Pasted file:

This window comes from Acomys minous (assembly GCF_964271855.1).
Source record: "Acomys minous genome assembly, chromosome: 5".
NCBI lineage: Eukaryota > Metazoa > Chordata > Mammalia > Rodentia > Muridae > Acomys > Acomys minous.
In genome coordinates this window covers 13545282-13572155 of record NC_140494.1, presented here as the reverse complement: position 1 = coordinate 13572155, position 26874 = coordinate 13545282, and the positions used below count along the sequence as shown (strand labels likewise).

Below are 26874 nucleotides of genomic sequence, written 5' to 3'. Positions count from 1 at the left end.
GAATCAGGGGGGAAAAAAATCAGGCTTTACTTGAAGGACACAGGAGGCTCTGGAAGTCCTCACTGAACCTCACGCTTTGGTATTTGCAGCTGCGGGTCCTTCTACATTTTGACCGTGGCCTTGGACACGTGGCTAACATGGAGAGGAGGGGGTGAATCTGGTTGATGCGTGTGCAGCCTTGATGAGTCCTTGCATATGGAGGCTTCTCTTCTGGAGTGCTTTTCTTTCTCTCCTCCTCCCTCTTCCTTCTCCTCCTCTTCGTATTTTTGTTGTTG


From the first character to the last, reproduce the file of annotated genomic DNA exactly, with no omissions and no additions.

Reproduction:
This window comes from Acomys minous (assembly GCF_964271855.1).
Source record: "Acomys minous genome assembly, chromosome: 5".
NCBI lineage: Eukaryota > Metazoa > Chordata > Mammalia > Rodentia > Muridae > Acomys > Acomys minous.
In genome coordinates this window covers 13545282-13572155 of record NC_140494.1, presented here as the reverse complement: position 1 = coordinate 13572155, position 26874 = coordinate 13545282, and the positions used below count along the sequence as shown (strand labels likewise).

Below are 26874 nucleotides of genomic sequence, written 5' to 3'. Positions count from 1 at the left end.
GAATCAGGGGGGAAAAAAATCAGGCTTTACTTGAAGGACACAGGAGGCTCTGGAAGTCCTCACTGAACCTCACGCTTTGGTATTTGCAGCTGCGGGTCCTTCTACATTTTGACCGTGGCCTTGGACACGTGGCTAACATGGAGAGGAGGGGGTGAATCTGGTTGATGCGTGTGCAGCCTTGATGAGTCCTTGCATATGGAGGCTTCTCTTCTGGAGTGCTTTTCTTTCTCTCCTCCTCCCTCTTCCTTCTCCTCCTCTTCGTATTTTTGTTGTTG